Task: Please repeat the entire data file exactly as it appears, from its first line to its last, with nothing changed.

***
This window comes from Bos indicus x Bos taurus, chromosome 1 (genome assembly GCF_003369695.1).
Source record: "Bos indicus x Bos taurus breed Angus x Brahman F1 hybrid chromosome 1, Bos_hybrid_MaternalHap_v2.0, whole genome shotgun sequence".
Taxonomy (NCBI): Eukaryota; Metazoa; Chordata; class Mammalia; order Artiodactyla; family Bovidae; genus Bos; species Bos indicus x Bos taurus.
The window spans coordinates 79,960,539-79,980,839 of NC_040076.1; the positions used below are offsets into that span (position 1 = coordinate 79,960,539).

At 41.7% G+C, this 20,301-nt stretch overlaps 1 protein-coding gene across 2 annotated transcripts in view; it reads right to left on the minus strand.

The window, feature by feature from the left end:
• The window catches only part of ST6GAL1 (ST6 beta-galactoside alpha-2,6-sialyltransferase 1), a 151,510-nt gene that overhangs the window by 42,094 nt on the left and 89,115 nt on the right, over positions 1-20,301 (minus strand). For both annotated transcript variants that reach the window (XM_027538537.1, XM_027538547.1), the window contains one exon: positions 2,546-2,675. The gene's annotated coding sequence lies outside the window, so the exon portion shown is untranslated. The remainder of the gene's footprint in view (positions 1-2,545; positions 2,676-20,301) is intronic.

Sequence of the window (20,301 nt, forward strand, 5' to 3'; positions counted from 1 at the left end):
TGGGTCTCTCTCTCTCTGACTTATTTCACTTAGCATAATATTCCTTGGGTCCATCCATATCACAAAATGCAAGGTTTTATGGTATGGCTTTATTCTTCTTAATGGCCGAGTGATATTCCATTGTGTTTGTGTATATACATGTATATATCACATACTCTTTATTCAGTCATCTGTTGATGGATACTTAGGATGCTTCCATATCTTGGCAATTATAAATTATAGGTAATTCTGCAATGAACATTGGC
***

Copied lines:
This window comes from Bos indicus x Bos taurus, chromosome 1 (genome assembly GCF_003369695.1).
Source record: "Bos indicus x Bos taurus breed Angus x Brahman F1 hybrid chromosome 1, Bos_hybrid_MaternalHap_v2.0, whole genome shotgun sequence".
Taxonomy (NCBI): Eukaryota; Metazoa; Chordata; class Mammalia; order Artiodactyla; family Bovidae; genus Bos; species Bos indicus x Bos taurus.
The window spans coordinates 79,960,539-79,980,839 of NC_040076.1; the positions used below are offsets into that span (position 1 = coordinate 79,960,539).

At 41.7% G+C, this 20,301-nt stretch overlaps 1 protein-coding gene across 2 annotated transcripts in view; it reads right to left on the minus strand.

The window, feature by feature from the left end:
• The window catches only part of ST6GAL1 (ST6 beta-galactoside alpha-2,6-sialyltransferase 1), a 151,510-nt gene that overhangs the window by 42,094 nt on the left and 89,115 nt on the right, over positions 1-20,301 (minus strand). For both annotated transcript variants that reach the window (XM_027538537.1, XM_027538547.1), the window contains one exon: positions 2,546-2,675. The gene's annotated coding sequence lies outside the window, so the exon portion shown is untranslated. The remainder of the gene's footprint in view (positions 1-2,545; positions 2,676-20,301) is intronic.

Sequence of the window (20,301 nt, forward strand, 5' to 3'; positions counted from 1 at the left end):
TGGGTCTCTCTCTCTCTGACTTATTTCACTTAGCATAATATTCCTTGGGTCCATCCATATCACAAAATGCAAGGTTTTATGGTATGGCTTTATTCTTCTTAATGGCCGAGTGATATTCCATTGTGTTTGTGTATATACATGTATATATCACATACTCTTTATTCAGTCATCTGTTGATGGATACTTAGGATGCTTCCATATCTTGGCAATTATAAATTATAGGTAATTCTGCAATGAACATTGGC